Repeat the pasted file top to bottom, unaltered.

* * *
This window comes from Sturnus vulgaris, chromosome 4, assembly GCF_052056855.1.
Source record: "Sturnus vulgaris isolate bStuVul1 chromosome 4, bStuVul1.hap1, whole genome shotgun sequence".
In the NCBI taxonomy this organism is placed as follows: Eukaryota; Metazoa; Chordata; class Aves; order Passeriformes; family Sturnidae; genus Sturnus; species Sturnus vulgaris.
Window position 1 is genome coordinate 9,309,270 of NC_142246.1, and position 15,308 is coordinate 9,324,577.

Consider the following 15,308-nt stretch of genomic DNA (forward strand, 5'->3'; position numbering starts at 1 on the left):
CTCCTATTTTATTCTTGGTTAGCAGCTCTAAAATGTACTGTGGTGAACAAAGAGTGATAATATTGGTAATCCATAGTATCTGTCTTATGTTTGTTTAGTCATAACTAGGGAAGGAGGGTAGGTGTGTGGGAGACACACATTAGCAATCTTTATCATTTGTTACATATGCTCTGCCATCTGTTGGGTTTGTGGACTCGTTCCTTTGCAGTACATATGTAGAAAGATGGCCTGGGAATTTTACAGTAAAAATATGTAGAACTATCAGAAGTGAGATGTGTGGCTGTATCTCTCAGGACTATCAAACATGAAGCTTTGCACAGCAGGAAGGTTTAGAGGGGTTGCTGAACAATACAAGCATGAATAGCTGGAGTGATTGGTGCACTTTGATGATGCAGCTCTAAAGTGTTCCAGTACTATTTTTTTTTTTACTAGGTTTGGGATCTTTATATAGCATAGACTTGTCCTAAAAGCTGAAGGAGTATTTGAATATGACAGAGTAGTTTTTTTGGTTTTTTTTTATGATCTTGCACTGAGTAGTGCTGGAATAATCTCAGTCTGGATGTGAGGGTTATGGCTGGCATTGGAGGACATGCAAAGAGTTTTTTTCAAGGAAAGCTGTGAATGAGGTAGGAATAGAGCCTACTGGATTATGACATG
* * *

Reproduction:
This window comes from Sturnus vulgaris, chromosome 4, assembly GCF_052056855.1.
Source record: "Sturnus vulgaris isolate bStuVul1 chromosome 4, bStuVul1.hap1, whole genome shotgun sequence".
In the NCBI taxonomy this organism is placed as follows: Eukaryota; Metazoa; Chordata; class Aves; order Passeriformes; family Sturnidae; genus Sturnus; species Sturnus vulgaris.
Window position 1 is genome coordinate 9,309,270 of NC_142246.1, and position 15,308 is coordinate 9,324,577.

Consider the following 15,308-nt stretch of genomic DNA (forward strand, 5'->3'; position numbering starts at 1 on the left):
CTCCTATTTTATTCTTGGTTAGCAGCTCTAAAATGTACTGTGGTGAACAAAGAGTGATAATATTGGTAATCCATAGTATCTGTCTTATGTTTGTTTAGTCATAACTAGGGAAGGAGGGTAGGTGTGTGGGAGACACACATTAGCAATCTTTATCATTTGTTACATATGCTCTGCCATCTGTTGGGTTTGTGGACTCGTTCCTTTGCAGTACATATGTAGAAAGATGGCCTGGGAATTTTACAGTAAAAATATGTAGAACTATCAGAAGTGAGATGTGTGGCTGTATCTCTCAGGACTATCAAACATGAAGCTTTGCACAGCAGGAAGGTTTAGAGGGGTTGCTGAACAATACAAGCATGAATAGCTGGAGTGATTGGTGCACTTTGATGATGCAGCTCTAAAGTGTTCCAGTACTATTTTTTTTTTTACTAGGTTTGGGATCTTTATATAGCATAGACTTGTCCTAAAAGCTGAAGGAGTATTTGAATATGACAGAGTAGTTTTTTTGGTTTTTTTTTATGATCTTGCACTGAGTAGTGCTGGAATAATCTCAGTCTGGATGTGAGGGTTATGGCTGGCATTGGAGGACATGCAAAGAGTTTTTTTCAAGGAAAGCTGTGAATGAGGTAGGAATAGAGCCTACTGGATTATGACATG